Food Not Facebook
As the graph above shows, food prices globally have increased at a pace that is even greater than the surge in oil prices over the last twelve months. We will skip the blame game except to note that food shortages and the associated rising costs were at the heart of what triggered the social unrest in North Africa. Recall that the Tunisian self-immolation by Mohamed Bouazizi was a protest against authorities that had confiscated his produce cart because he did not possess a license.
While some countries in North Africa responded to their citizen uprising by taking the internet offline and shutting down media outlets, we are not in the camp to solely attribute the unrest to social networking campaigns. Although we do not discount their usefulness either in commandeering voices behind a cause, the numbers do not support the claims in our opinion.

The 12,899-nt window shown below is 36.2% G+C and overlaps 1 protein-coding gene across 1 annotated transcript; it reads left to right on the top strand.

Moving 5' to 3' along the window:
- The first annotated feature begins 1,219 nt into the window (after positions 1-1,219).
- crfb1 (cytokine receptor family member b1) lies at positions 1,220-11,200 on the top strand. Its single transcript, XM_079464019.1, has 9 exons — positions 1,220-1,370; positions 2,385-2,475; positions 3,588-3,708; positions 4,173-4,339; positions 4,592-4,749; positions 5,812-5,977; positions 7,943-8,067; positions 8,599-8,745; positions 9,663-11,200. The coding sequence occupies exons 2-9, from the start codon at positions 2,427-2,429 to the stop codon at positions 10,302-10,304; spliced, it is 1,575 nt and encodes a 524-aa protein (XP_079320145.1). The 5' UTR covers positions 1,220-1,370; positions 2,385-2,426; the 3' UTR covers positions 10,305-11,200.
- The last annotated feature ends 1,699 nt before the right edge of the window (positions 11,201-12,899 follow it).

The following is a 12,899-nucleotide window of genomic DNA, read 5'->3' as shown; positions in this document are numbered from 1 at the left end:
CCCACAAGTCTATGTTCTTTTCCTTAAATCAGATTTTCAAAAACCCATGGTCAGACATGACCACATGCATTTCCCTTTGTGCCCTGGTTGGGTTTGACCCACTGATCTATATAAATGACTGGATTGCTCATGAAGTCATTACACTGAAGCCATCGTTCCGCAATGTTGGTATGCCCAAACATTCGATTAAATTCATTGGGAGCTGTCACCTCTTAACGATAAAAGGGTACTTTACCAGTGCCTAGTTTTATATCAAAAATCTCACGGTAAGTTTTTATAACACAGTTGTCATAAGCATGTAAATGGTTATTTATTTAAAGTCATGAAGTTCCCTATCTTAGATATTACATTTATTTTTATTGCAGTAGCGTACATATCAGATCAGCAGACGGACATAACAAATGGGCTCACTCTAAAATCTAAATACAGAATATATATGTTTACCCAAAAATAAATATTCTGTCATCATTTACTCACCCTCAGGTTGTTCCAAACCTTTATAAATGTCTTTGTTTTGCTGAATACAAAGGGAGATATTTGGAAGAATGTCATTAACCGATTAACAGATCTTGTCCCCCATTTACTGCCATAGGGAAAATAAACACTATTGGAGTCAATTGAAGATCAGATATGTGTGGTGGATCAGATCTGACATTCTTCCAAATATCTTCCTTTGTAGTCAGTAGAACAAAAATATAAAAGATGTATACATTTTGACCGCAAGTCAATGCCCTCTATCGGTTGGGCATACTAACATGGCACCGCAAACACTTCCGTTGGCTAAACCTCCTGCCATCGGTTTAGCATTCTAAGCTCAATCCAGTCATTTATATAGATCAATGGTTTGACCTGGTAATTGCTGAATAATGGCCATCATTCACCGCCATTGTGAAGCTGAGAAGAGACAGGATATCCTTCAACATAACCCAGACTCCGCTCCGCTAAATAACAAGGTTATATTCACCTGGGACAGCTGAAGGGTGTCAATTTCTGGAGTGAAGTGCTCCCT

Two facts are often overlooked by pundits attributing North African social unrest to a social media campaign. First, according to the CIA World Fact Book, less than 10% of the combined populations of Algeria, Egypt, Libya, and Tunisia have internet access. Second, the literacy rate across these four countries averages approximately 68% of the adult population. Collectively, these penetration rates across the populations mentioned do not translate into the levels of protest seen in the streets of Algeria, Egypt, Libya, and Tunisia. Something more was at work. Both weather and the proceeding global financial crisis left these nations with a shortage of fundamental public resources. Unstable and sky-rocketing food prices were, in our opinion, the spark to a powder-keg situation already brewing in the region.
Key Items Impacting Food Supplies:
WHAT DO YOU THINK?
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